Playing Doctor

Initial Visit?

Monday, January 23

Call Call

My intern is paging with questions about the Trimethoprim/Sulfamethoxazole dosing and whether or not we should start treating for TB empirically. Did I show you the chest X-ray yet?

I see Dr Merteuil and she taps the corner of her mouth with two fingers together, signaling a smoke break.

‘Five mg’s per kg Q six of the trimeth component,’ I tell him, heading out with Merteuil. ‘And no.’

She tells me the pancreatic cancer man’s surgery revealed omental caking. I scrunch my nose at the bad news. We walk into the smoking garden the hospital furnishes us; this generosity is to prevent patients from seeing our hypocrisy.

My phone receives a clear signal for the first time in hours. It begins a polyphonic verisimilitude of Pedro the Lion’s ‘I Am Always the One Who Calls’ to alert me that I have new messages. I check the display. Three new messages—I like that number.

I autodial voicemail and sit next to her on the bench. The first message is Stockholm telling me she had a nice time on Saturday.

‘Stockholm doesn’t have to work tonight,’ I tell Merteuil while listening to the message. She lights a cigarette, taking a long drag from it. ‘She wants to have dinner.’

I press nine. The next message is Birmingham.

‘Birmingham wants to grab a beer tonight before meeting some friends,’ I say, raising my eyebrows at Merteuil.

She nods, looking at something on her cigarette or her fingers, I can’t tell which. I press seven.

The third one is my mom.

‘And my mom loves me.’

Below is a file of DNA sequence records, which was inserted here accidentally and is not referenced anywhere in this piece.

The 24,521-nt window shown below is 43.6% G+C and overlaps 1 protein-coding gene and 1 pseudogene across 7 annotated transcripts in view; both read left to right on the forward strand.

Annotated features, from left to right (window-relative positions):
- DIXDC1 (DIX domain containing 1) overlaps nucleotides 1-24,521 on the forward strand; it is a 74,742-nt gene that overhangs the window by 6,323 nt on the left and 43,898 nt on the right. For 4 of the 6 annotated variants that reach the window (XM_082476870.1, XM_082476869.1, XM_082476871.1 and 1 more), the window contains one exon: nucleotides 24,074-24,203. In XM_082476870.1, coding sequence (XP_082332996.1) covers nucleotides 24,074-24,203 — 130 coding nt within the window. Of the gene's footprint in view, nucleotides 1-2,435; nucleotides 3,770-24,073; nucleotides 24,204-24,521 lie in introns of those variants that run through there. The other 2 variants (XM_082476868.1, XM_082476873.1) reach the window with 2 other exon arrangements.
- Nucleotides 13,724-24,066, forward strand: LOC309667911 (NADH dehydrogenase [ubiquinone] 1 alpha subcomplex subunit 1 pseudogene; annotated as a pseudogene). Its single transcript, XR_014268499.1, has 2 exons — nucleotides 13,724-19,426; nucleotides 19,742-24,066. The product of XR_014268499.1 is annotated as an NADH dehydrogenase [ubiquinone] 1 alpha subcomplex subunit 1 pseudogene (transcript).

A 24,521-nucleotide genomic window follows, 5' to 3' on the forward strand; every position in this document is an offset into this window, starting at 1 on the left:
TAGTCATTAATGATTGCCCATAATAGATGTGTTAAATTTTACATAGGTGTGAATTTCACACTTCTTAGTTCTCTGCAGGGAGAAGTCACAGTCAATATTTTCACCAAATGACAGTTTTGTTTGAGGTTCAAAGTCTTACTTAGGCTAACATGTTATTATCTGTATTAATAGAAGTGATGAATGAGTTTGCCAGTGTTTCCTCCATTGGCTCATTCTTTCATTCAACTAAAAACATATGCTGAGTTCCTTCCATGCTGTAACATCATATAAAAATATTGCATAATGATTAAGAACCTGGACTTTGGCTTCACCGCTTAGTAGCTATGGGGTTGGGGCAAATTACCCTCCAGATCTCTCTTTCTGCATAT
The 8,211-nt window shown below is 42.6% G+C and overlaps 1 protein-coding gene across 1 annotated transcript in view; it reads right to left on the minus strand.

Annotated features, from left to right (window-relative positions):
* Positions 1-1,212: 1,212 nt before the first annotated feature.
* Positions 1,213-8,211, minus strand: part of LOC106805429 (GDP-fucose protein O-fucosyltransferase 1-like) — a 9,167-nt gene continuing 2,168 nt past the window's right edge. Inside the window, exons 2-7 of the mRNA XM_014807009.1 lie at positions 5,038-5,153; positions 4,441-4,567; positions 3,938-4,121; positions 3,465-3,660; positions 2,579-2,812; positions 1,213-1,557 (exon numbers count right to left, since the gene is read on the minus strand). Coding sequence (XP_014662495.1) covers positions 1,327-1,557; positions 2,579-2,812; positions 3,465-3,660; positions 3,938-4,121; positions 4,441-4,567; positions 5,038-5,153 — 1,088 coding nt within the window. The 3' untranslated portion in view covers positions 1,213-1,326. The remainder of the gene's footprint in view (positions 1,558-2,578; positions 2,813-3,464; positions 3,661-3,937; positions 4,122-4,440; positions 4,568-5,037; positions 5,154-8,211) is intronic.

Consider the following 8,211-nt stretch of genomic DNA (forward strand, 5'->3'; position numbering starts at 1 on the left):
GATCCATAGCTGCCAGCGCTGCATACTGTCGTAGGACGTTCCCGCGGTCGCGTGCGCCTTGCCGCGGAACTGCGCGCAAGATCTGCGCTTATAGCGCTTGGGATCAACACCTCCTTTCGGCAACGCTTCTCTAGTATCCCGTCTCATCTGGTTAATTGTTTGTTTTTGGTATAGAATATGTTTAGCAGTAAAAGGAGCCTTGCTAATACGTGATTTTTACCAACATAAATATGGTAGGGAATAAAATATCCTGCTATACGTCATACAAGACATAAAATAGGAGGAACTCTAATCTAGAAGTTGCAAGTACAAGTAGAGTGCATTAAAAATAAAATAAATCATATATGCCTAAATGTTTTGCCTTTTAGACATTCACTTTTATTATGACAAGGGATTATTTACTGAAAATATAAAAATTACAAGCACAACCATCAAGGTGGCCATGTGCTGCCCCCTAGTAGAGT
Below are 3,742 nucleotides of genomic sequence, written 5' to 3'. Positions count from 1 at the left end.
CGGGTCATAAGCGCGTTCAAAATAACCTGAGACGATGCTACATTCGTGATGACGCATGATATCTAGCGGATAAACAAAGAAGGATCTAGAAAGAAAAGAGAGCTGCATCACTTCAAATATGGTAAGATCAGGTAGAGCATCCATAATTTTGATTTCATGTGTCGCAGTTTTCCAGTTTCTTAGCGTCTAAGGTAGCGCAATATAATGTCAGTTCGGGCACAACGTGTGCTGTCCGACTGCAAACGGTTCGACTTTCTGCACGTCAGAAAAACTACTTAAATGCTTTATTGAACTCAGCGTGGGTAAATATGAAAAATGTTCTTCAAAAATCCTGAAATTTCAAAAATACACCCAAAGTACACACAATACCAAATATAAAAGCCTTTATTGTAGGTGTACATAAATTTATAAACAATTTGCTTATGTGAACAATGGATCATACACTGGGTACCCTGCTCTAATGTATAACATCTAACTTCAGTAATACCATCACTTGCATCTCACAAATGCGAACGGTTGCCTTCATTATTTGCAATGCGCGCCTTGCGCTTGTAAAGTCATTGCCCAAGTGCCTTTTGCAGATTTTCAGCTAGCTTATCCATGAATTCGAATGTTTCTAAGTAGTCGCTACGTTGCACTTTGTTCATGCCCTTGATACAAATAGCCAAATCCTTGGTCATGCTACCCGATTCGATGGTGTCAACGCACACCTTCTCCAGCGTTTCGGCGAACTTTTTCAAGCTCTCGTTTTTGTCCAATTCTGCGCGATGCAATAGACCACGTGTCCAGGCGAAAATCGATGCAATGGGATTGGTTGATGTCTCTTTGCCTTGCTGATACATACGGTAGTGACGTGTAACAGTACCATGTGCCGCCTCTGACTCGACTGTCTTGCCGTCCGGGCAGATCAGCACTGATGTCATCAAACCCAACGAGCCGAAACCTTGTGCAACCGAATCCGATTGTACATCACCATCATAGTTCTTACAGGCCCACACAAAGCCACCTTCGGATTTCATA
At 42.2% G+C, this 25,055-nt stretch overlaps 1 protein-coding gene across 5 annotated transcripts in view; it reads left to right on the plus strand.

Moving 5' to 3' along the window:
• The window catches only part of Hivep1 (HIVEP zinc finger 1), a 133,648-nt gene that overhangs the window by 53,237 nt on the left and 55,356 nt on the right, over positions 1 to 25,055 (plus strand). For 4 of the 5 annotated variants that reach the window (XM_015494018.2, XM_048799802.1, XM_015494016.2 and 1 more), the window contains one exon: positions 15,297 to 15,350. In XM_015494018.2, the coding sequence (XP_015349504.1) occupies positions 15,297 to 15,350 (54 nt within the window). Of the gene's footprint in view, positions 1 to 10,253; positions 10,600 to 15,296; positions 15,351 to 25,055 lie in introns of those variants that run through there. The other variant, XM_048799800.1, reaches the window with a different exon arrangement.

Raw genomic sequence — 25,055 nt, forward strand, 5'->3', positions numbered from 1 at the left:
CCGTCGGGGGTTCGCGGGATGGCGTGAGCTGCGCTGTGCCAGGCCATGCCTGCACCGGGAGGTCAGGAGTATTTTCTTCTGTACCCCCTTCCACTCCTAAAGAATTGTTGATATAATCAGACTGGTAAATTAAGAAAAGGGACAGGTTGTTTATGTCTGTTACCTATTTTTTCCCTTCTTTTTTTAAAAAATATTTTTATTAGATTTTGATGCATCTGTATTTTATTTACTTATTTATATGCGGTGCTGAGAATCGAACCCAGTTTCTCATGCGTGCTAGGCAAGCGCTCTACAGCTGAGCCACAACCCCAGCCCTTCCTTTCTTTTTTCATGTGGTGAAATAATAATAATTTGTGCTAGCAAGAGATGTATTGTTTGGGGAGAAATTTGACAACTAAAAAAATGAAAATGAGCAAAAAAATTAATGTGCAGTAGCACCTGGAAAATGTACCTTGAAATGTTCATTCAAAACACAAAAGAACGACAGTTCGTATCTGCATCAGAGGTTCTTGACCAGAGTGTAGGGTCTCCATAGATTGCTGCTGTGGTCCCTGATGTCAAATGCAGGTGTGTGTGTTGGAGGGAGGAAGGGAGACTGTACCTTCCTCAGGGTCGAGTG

‘That’s the only one worth talking to the bank,’ she says, pointing at me with her cigarette.

I take the cigarette and inhale a slow drag from it. I hold the smoke deep within my lungs—absorbing its cancer-inducing goodness—and hand the cigarette back to her.

No word from Chicago, I think, scratching my neck. I should have shaved today.

‘Must have been a rough one,’ she says, mocking me, ‘bad boy. Don’t pick up my filthy habits.’

I exhale, glancing at the brief cloud of sparrows crossing overhead.

‘You know the type that deals with illness by deciding that the doctor needs to read WebMD?’ I ask her.

She nods.

‘I’ve got a flock of them. I spent the past forty-five minutes explaining the difference between MRI’s and CAT scan’s, when I should have been the discussing epistemology of disease, the scientific method, and the percentage of the GNP that’s spent on useless medical tests.’

‘I’m done with my cigarette,’ she says, standing up, ‘and you’re boring me now.’

I laugh and we head back inside.


Blogger Damon writes:

I just caught up on the last month of your blog. I'm enjoying it immensely.

Premiere DTB show here in town on Friday, Feb. 17th.


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